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Special Events Center, Center Street Green chosen for pilot sustainable landscape program

News Release — 8 June 2010

FOR IMMEDIATE RELEASE

Media contact: Sue Stevens, Senior Media Relations Officer, 817-272-3317, sstevens@uta.edu

ARLINGTON - The University of Texas at Arlington's $78 million Special Events Center, designed with sustainability in mind, will have a landscape and adjacent park that is certifiably green, too.

Center Street Green

Center Street Green rendering

The nine-acre site that includes the events center and the Center Street Green under construction at Center and Mitchell streets is among 150 sites worldwide that will test the first-ever rating system for green landscape design, construction and maintenance.

The rating system is a project of the Sustainable Sites Initiative, a partnership created to promote sustainable land development and management practices. SITES partners include the American Society of Landscape Architects, the Lady Bird Johnson Wildflower Center at The University of Texas at Austin and the United States Botanic Garden. SITES selected the UT Arlington campus landscape project based on its extensive environmentally friendly elements, according to the organization.

The pilot ratings system operates similar to LEED, the certification system developed by the U.S. Green Building Council that rates buildings based on green building design, construction, operations and maintenance solutions. The council, a stakeholder in the Sustainable Sites Initiative, anticipates incorporating the guidelines and performance benchmarks into future iterations of its LEED Green Building Rating System.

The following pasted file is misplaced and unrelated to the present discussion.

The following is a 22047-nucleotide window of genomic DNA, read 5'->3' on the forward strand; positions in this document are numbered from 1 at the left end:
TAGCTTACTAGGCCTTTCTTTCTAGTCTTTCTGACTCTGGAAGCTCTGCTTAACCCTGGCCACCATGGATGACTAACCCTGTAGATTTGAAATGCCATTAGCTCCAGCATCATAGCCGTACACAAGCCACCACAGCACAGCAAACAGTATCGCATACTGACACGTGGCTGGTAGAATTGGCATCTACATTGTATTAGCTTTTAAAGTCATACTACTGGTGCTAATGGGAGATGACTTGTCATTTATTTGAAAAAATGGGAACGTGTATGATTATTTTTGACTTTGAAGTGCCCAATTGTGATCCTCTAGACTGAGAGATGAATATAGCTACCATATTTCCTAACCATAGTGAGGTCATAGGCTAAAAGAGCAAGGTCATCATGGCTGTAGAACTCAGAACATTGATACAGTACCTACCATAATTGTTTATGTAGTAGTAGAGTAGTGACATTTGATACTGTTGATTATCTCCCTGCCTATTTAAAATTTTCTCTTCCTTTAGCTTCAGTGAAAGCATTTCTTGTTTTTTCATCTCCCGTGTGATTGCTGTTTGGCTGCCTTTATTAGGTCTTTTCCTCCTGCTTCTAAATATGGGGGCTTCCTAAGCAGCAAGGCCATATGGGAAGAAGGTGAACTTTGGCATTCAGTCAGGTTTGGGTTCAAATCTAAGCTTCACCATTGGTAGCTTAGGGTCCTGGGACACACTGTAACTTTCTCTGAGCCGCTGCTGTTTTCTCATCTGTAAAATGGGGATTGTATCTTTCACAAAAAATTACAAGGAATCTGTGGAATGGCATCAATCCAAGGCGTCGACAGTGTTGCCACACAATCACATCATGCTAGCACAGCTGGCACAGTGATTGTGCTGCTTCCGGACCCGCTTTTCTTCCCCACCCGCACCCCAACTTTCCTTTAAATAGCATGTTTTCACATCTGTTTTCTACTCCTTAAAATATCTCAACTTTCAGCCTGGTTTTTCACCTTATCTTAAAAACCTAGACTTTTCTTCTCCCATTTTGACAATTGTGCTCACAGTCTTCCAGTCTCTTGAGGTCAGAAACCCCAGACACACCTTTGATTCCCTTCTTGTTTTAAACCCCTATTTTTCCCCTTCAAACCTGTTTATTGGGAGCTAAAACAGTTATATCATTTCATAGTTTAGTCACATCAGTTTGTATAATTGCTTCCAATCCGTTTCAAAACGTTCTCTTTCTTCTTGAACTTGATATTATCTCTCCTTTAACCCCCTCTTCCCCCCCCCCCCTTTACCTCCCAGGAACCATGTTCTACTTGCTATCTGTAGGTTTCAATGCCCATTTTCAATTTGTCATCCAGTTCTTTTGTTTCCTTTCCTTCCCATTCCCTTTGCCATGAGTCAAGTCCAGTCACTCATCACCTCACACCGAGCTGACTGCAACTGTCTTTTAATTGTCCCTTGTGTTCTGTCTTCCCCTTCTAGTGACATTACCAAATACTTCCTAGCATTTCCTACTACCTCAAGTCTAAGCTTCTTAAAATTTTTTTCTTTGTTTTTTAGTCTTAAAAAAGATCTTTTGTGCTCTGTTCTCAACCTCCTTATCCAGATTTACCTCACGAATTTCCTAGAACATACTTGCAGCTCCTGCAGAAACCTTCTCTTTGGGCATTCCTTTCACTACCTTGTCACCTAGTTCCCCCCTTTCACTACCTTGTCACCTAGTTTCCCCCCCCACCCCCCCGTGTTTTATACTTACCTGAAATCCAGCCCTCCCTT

"Think of it as a LEED certification, without the building," said David Hopman, UT Arlington assistant professor of landscape architecture who helped draft the proposal to include the Center Street Green in the SITES pilot project.

The Center Street Green was designed by Schrickel, Rollins and Associates of Arlington, Texas, and is a joint project between the city of Arlington and UT Arlington. Construction of the $2.1 million green space is funded through a grant from the North Central Texas Council of Governments.

The park will feature native grasses and adaptive plants that consume less water and a dry creek bed that will help manage rainwater and storm water runoff that drains into Johnson Creek. It also features a large lawn, a curved stone wall that offers seating and paving materials made from recycled bottles that will allow water to permeate.

The Center Street Green is expected to be complete this fall.

The 6,500-seat Special Events Center is expected to open in late 2011 and was designed by HKS Inc. to meet LEED Silver standards. The venue will incorporate energy-efficient features, such as low-emittance glazed windows, a highly reflective roof to reduce the solar load on the building and a low-use water system. The building will use regional materials and also includes native landscaping.

More than 150 other projects from 34 states, Canada, Iceland and Spain were chosen for the SITES landscaping rating system pilot project. Such landscapes can help clean water, reduce pollution and restore habitats while providing significant economic and social benefits to land owners and municipalities, according to project guidelines.

SITES will use feedback from these projects and the other selected developments during the pilot phase, which runs through June 2012, to revise the final rating system and reference guide by early 2013.

More information is available at www.sustainablesites.org. For general media queries about SITES, go to: http://www.sustainablesites.org/news/.

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